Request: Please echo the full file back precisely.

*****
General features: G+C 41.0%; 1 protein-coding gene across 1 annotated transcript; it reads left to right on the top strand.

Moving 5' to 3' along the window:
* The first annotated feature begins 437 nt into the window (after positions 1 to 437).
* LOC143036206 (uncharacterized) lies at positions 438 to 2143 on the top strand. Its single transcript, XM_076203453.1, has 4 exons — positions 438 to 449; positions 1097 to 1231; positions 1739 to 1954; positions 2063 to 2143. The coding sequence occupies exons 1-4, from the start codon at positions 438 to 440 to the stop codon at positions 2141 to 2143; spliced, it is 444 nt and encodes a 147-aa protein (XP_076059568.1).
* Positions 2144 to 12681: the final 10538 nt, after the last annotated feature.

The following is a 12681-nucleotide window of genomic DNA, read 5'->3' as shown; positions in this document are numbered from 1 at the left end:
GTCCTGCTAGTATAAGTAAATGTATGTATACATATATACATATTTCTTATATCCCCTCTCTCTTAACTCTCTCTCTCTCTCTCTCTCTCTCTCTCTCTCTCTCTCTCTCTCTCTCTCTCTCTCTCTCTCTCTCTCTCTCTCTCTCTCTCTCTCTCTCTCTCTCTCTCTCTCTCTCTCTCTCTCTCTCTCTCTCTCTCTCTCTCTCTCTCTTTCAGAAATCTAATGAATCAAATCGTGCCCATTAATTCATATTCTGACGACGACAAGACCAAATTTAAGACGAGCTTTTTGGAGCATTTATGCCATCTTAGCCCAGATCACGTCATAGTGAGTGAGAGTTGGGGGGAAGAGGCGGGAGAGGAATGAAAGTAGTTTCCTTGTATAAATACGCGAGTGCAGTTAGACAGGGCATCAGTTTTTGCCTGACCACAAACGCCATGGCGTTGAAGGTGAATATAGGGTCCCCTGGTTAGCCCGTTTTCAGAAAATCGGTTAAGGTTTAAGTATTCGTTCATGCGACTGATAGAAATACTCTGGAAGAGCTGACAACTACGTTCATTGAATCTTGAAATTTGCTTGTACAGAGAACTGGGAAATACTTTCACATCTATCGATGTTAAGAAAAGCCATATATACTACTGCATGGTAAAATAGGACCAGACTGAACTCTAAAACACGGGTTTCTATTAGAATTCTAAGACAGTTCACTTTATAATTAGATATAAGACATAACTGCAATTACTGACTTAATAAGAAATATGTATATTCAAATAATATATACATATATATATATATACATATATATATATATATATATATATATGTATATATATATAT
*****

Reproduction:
General features: G+C 41.0%; 1 protein-coding gene across 1 annotated transcript; it reads left to right on the top strand.

Moving 5' to 3' along the window:
* The first annotated feature begins 437 nt into the window (after positions 1 to 437).
* LOC143036206 (uncharacterized) lies at positions 438 to 2143 on the top strand. Its single transcript, XM_076203453.1, has 4 exons — positions 438 to 449; positions 1097 to 1231; positions 1739 to 1954; positions 2063 to 2143. The coding sequence occupies exons 1-4, from the start codon at positions 438 to 440 to the stop codon at positions 2141 to 2143; spliced, it is 444 nt and encodes a 147-aa protein (XP_076059568.1).
* Positions 2144 to 12681: the final 10538 nt, after the last annotated feature.

The following is a 12681-nucleotide window of genomic DNA, read 5'->3' as shown; positions in this document are numbered from 1 at the left end:
GTCCTGCTAGTATAAGTAAATGTATGTATACATATATACATATTTCTTATATCCCCTCTCTCTTAACTCTCTCTCTCTCTCTCTCTCTCTCTCTCTCTCTCTCTCTCTCTCTCTCTCTCTCTCTCTCTCTCTCTCTCTCTCTCTCTCTCTCTCTCTCTCTCTCTCTCTCTCTCTCTCTCTCTCTCTCTCTCTCTCTCTCTCTCTCTCTCTTTCAGAAATCTAATGAATCAAATCGTGCCCATTAATTCATATTCTGACGACGACAAGACCAAATTTAAGACGAGCTTTTTGGAGCATTTATGCCATCTTAGCCCAGATCACGTCATAGTGAGTGAGAGTTGGGGGGAAGAGGCGGGAGAGGAATGAAAGTAGTTTCCTTGTATAAATACGCGAGTGCAGTTAGACAGGGCATCAGTTTTTGCCTGACCACAAACGCCATGGCGTTGAAGGTGAATATAGGGTCCCCTGGTTAGCCCGTTTTCAGAAAATCGGTTAAGGTTTAAGTATTCGTTCATGCGACTGATAGAAATACTCTGGAAGAGCTGACAACTACGTTCATTGAATCTTGAAATTTGCTTGTACAGAGAACTGGGAAATACTTTCACATCTATCGATGTTAAGAAAAGCCATATATACTACTGCATGGTAAAATAGGACCAGACTGAACTCTAAAACACGGGTTTCTATTAGAATTCTAAGACAGTTCACTTTATAATTAGATATAAGACATAACTGCAATTACTGACTTAATAAGAAATATGTATATTCAAATAATATATACATATATATATATATACATATATATATATATATATATATATATGTATATATATATAT